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[142] found Captain Moore, another Captain (whose name I have forgotten, I am sorry to say), and twenty-eight or thirty men, who had been left on picket in the morning, with orders to follow the brigade as soon as relieved. Captain Moore said that my orders would relieve him, in the eyes of General Archer, for not obeying instructions to follow the brigade without delay, and went in at once and drove back the enemy's skirmishers, relieving the train of all annoyance. Generals Archer and Thomas arrived back with their brigades a few minutes later, but never fired a gun, Captain Moore's brilliant dash having accomplished all needed. If Colonel J. Thompson Brown was in command or firing there I did not know it, and Captain Stanard never mentioned it to me then or afterwards, and when Archer and Thomas came back I was the officer who reported the situation to them, as I think General Thomas, if alive, can confirm. Dear General Archer is dead. 1Stanard and Thomas and Moore, I hope, alive and well.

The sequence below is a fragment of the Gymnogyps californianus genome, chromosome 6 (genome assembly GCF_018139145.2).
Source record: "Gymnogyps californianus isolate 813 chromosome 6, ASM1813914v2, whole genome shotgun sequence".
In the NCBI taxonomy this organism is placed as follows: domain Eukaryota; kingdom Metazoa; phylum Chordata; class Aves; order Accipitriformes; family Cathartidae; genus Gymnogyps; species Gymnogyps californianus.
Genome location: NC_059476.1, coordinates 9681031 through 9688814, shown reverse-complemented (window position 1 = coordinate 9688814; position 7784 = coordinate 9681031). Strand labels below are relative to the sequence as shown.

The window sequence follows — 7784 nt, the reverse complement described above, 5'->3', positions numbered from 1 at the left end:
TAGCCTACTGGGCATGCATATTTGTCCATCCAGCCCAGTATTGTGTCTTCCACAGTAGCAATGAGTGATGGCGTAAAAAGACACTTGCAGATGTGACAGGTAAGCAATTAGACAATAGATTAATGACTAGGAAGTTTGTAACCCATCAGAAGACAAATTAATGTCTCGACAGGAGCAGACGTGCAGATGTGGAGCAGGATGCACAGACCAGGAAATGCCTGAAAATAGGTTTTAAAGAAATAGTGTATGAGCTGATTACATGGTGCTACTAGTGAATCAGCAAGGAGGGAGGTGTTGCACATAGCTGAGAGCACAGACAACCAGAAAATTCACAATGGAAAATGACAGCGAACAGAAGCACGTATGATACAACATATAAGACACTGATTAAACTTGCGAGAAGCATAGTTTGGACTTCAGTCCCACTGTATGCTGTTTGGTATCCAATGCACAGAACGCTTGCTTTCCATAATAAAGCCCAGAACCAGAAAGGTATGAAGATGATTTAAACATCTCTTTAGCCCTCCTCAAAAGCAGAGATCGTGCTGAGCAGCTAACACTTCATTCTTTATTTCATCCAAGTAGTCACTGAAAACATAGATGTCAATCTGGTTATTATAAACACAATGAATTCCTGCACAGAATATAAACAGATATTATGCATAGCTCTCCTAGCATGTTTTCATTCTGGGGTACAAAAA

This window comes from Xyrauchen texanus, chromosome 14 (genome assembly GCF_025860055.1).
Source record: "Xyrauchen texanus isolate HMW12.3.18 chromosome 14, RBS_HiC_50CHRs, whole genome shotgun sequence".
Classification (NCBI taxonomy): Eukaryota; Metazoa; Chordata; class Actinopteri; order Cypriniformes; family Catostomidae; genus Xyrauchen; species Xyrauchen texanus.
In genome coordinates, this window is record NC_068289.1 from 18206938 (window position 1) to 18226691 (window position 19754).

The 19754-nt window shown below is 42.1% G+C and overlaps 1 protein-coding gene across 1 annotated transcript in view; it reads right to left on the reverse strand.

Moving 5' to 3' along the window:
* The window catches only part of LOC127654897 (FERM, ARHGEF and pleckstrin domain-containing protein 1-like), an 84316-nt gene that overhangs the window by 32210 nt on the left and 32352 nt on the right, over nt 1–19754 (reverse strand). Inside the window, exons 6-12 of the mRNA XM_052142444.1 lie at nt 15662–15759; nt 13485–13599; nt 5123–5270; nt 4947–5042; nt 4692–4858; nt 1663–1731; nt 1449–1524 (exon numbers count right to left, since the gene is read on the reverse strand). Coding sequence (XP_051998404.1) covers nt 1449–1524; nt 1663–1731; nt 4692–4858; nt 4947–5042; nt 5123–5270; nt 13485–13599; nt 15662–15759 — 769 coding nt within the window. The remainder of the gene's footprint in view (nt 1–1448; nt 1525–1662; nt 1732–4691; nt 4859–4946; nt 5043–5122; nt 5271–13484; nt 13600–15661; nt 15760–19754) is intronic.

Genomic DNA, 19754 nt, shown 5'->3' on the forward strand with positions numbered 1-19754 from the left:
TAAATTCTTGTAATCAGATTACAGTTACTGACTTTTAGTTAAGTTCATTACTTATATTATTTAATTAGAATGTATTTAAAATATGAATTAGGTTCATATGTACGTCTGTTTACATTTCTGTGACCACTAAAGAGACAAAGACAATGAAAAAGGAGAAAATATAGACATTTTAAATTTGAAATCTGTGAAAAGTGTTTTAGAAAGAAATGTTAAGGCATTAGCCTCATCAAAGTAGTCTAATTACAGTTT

Yours sincerely,

George Lemmon, Ex-Ordnance Officer Archer's Brigade.

We clip the following from a private letter from a gallant Colonel who served in the Federal army, and has written a valuable history of his regiment:

I take great pleasure in reading The Southern Historical Society Papers, and consider them invaluable. They show conclusively the great disparity of numbers, and the bravery and great sacrifices which the Southerners made in battling for their principles and for what they honestly consider were their rights. And I take a just pride, as an American citizen, a descendant on both sides of my parentage, of English stock, who came to this country about 1640, that the Southern army, composed almost entirely of Americans, were able, under the ablest American chieftains, to defeat so often the overwhelming hosts of the North, which were composed largely of foreigners to our soil; in fact, the majority were mercenaries whom large bounties induced to


Major P. B. Stanard died several years ago at his residence at Goshen depot, Va., and a gallant spirit and high-toned gentleman was thus lost to Virginia.

J. W. J.

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